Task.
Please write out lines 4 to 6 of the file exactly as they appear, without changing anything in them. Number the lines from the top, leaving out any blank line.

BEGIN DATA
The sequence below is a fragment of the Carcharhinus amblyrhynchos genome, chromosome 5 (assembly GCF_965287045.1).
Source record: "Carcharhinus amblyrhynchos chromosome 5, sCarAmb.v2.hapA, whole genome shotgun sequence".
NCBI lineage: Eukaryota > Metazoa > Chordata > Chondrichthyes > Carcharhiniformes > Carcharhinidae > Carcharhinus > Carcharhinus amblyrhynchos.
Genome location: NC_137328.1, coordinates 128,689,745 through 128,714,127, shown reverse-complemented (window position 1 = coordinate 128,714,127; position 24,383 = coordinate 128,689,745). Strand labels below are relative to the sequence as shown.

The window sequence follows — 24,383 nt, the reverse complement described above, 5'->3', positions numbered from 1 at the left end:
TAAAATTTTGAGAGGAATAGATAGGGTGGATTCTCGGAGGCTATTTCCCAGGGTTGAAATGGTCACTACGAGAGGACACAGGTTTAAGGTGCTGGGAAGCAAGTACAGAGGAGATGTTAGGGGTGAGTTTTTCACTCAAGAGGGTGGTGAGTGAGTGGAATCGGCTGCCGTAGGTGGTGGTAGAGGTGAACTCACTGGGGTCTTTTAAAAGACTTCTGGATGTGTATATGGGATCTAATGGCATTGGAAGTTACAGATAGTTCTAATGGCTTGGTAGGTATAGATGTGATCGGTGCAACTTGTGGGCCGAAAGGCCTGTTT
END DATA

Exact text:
Genome location: NC_137328.1, coordinates 128,689,745 through 128,714,127, shown reverse-complemented (window position 1 = coordinate 128,714,127; position 24,383 = coordinate 128,689,745). Strand labels below are relative to the sequence as shown.

The window sequence follows — 24,383 nt, the reverse complement described above, 5'->3', positions numbered from 1 at the left end:
TAAAATTTTGAGAGGAATAGATAGGGTGGATTCTCGGAGGCTATTTCCCAGGGTTGAAATGGTCACTACGAGAGGACACAGGTTTAAGGTGCTGGGAAGCAAGTACAGAGGAGATGTTAGGGGTGAGTTTTTCACTCAAGAGGGTGGTGAGTGAGTGGAATCGGCTGCCGTAGGTGGTGGTAGAGGTGAACTCACTGGGGTCTTTTAAAAGACTTCTGGATGTGTATATGGGATCTAATGGCATTGGAAGTTACAGATAGTTCTAATGGCTTGGTAGGTATAGATGTGATCGGTGCAACTTGTGGGCCGAAAGGCCTGTTT